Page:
Conference shines a spotlight on compassion and empathy
- Credit: NSFT
More than 200 NHS staff, service users and members of the community have been reminded of the importance of showing empathy and compassion to others during Norfolk and Suffolk NHS Foundation Trust's (NSFT) second equality, diversity and inclusion conference.
The day-long event, which took place at Dunston Hall, near Norwich, on Friday, March 29, gave delegates the chance to listen to inspiring personal stories from people from a range of backgrounds and discuss ways to create a compassionate and inclusive culture in the workplace.
Speakers also talked about the importance of person-centered care, tackling bullying and employing people with learning disabilities, while others shared their knowledge of making reasonable adjustments so that everyone can access healthcare services equally.
The conference aimed to highlight the importance of inclusivity while encouraging organisations to embrace the differences in people within our society – whatever their age, culture, disability, gender, race, religion, sexuality or lifestyle choices.
Karn Purvis, equality advisor, said: 'We were delighted that so many people were able to come to our second annual equality, diversity and inclusion conference. We were lucky enough to welcome lots of inspirational speakers who shared their personal stories about the impact which compassion and empathy has had on their lives.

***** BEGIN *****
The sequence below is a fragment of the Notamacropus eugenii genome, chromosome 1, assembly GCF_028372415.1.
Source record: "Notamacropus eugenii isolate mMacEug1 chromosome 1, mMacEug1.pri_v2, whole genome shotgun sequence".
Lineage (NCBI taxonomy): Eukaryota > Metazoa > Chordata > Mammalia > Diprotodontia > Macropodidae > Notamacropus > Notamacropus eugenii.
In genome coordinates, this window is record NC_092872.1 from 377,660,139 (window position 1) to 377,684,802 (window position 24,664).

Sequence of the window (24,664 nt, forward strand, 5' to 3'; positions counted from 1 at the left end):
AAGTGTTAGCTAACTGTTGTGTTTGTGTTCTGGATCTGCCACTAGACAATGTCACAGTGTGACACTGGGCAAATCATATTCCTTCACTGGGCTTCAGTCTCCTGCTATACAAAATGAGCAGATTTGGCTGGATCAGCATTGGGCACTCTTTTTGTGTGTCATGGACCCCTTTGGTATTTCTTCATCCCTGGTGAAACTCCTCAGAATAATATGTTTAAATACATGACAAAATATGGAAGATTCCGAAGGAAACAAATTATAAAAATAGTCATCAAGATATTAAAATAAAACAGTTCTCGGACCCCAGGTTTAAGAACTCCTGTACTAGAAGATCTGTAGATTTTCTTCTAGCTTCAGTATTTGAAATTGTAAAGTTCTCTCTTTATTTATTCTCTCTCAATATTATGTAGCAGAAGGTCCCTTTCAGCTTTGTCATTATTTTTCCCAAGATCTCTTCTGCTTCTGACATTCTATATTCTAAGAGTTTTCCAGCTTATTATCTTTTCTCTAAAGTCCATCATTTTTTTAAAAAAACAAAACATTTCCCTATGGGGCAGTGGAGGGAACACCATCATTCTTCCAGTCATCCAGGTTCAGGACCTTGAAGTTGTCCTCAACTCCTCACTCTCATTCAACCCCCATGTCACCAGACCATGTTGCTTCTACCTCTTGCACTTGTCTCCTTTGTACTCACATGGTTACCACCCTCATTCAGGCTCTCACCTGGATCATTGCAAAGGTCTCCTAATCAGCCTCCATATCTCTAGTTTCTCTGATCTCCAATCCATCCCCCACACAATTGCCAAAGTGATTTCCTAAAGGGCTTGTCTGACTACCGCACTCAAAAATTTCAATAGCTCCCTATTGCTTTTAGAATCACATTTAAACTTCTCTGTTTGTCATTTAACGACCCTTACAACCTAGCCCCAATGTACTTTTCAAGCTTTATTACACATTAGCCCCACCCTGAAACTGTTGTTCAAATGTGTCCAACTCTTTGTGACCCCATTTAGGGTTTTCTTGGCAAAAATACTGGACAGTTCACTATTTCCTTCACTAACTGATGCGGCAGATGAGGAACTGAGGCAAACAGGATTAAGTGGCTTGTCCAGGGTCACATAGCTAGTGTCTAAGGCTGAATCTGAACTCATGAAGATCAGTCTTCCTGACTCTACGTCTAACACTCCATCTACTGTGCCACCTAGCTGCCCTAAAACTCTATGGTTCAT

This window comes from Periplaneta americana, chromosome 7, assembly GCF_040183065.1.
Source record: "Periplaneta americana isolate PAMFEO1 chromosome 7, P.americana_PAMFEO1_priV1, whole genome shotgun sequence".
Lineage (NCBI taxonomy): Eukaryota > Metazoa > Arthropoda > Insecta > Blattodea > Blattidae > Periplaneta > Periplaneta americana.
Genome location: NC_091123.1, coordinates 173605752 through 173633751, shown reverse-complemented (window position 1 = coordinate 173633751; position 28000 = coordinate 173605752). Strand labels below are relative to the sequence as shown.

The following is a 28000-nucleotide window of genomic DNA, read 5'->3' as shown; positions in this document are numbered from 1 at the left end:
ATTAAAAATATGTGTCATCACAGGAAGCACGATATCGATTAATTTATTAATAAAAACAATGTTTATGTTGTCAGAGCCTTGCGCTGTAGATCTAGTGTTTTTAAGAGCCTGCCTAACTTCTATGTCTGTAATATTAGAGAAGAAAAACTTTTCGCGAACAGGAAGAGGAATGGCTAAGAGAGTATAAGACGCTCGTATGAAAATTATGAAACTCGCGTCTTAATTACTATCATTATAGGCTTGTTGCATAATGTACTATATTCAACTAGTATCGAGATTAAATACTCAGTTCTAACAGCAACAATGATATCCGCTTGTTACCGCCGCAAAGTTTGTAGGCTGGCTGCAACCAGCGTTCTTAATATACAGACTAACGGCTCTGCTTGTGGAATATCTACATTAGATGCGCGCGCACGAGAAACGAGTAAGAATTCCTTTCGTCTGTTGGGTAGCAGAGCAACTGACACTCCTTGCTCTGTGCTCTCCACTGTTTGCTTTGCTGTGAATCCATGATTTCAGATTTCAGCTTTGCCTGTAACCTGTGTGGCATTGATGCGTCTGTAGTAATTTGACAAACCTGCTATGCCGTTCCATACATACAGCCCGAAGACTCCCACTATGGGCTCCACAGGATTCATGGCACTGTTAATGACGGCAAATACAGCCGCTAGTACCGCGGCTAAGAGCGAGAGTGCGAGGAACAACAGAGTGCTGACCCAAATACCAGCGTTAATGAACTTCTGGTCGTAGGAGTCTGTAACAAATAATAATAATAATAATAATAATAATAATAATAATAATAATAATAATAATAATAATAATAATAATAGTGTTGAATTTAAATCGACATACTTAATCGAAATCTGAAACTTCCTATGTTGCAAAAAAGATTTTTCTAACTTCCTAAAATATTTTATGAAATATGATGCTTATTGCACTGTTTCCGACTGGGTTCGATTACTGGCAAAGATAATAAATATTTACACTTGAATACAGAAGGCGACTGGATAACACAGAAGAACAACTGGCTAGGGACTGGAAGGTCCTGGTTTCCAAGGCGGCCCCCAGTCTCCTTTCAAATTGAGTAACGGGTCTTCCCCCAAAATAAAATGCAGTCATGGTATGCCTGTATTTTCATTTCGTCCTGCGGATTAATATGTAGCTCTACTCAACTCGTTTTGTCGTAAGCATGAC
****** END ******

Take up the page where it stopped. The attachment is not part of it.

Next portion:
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'I hope that the conference underlined the importance of inclusion within our organisation, and showed our staff why it is so crucial to show empathy and compassion when delivering person-centred care.
'We will be pulling this through to our culture work, so the legacy of the conference will continue to impact for some time. It's a real privilege to work with so many people passionately committed to inclusion.'
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The theme of this year's conference was compassion and inclusion. Speakers included Diane Hull, NSFT's chief nurse, Duncan Forbes, director of human resources, representatives from the trust's governors and youth council, and colleagues from the University of East Anglia (UEA) and the Nursing and Midwifery Council (NMC).
Sam Chirwa, chaplain/spiritual and pastoral care lead for Suffolk and an equality and diversity trainer for the trust, helped to organise the event.
He said: 'The conference was very touching and we had some really good feedback. Those who attended said they had learnt from it and would further improve the way they work as a result, for example by speaking up for others and thinking more about their needs.
'The thing which struck me the most was the importance of having empathy and how that differs from compassion. To have real empathy with someone, we need to put ourselves in their shoes and see how things are from their perspective – only then can we really find out how best we can help that person.
'The conference included some personal stories about the difference which compassion has made to individuals. I think that it helped to show that when you work together to become more inclusive, everything else becomes much easier.'